Essay on The Common Goals of Feminism

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Feminism and all branches of feminism have a number of common goals. These goals include the analysis of gender inequalities and the effects of other systems of oppression such as race and class. In most cases, the analysis is intersectional, recognizing how each system can be inclusive to other systems resulting in different levels of oppression. In the case of a woman, who is black and lesbian, versus a woman, who is white and lesbian, there are different levels of oppression. Although together these two women experience gender inequalities with men and sexuality inequalities with heterosexuals, they still have different experiences with race inequalities and in that way are oppressed differently. The point of feminism would be…show more content…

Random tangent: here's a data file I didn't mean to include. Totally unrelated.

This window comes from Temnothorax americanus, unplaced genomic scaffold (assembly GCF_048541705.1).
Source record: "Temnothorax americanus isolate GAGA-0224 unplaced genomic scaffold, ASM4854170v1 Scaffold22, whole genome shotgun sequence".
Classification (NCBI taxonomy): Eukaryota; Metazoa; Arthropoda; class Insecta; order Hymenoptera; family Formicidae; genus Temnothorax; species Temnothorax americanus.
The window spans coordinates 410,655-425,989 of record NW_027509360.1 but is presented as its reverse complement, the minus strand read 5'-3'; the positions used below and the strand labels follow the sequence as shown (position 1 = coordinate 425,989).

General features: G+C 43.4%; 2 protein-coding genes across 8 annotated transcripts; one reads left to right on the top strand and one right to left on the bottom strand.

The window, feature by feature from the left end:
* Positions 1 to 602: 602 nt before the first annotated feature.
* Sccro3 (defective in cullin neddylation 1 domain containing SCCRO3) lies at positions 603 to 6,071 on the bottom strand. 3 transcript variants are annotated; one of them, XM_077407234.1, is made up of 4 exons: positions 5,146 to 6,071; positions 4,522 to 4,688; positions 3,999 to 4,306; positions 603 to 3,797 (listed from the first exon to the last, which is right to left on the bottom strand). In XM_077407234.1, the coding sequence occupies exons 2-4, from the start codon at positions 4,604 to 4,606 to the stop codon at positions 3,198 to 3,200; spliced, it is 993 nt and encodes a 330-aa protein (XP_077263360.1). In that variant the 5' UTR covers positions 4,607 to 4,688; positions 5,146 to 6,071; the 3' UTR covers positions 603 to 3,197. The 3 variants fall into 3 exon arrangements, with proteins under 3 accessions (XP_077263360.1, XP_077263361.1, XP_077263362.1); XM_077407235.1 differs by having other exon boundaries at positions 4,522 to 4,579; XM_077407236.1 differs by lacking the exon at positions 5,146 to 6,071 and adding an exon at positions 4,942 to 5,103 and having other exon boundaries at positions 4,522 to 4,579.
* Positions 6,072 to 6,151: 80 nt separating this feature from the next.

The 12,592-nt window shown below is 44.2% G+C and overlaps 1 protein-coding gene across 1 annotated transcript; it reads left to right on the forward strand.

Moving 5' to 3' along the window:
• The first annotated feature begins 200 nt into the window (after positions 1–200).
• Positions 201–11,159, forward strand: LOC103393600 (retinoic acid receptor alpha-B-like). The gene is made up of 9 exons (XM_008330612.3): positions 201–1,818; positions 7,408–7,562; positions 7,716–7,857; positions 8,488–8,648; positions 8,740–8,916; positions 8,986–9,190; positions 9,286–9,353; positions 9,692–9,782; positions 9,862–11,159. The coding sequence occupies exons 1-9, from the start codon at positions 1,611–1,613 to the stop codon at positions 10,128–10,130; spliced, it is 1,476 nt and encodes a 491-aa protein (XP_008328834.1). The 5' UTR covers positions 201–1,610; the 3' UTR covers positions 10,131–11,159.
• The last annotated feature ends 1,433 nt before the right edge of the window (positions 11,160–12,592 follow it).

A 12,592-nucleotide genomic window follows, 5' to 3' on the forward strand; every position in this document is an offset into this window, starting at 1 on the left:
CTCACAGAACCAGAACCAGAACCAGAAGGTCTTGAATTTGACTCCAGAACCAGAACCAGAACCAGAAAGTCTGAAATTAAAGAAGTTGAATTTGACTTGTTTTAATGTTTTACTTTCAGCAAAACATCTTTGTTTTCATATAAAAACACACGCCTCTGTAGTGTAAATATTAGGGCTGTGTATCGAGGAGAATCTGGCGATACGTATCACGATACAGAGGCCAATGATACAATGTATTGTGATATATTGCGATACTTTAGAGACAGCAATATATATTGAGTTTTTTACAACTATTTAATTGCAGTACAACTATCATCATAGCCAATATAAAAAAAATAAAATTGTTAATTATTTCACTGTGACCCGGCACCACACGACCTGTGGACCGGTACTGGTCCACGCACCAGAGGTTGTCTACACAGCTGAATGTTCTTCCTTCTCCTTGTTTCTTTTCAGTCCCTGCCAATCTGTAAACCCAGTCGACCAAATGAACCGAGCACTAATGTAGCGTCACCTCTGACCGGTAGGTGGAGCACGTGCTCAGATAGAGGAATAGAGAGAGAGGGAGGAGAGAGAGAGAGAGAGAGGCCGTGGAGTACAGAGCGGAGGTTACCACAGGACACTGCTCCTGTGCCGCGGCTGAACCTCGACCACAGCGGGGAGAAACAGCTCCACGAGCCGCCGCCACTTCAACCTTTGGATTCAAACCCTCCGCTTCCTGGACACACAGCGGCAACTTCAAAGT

Much of those feminist ideas were based on those ‘rights of man’, which were the basis for the French and American Revolution. The lack of these rights also set limitations for women at this time period and prohibited them from establishing any public legal existence. Other roles were left for women to assume. These “roles” which were established as a result of urbanization and industrialization include domestic positions in the home and/or certain positions in the work force that were characterized by service work and low wages. Just as feminist theory includes a description of what in all actuality exists, what can exist, and a strategy, those liberal and social feminist writers such as Mary Wollstonecraft put these steps into play through huge efforts to put out conscious raising discourse on the issues. Wollstonecraft stated: “…and, speaking of women at large, their first duty is to themselves as rational creatures, and the next, in point of importance, as citizens, is that, which includes so many, of a mother. The rank in life which dispenses with their fulfilling this duty, necessarily degrades them by making them mere dolls.” (Wollstonecraft) In this way she recognizes the reality of the role of mother that is expected of women to assume and how in a bad way this affects women. She also makes the valid point that because of the lack of rights, the women of this time have no choice in the mater. Here she
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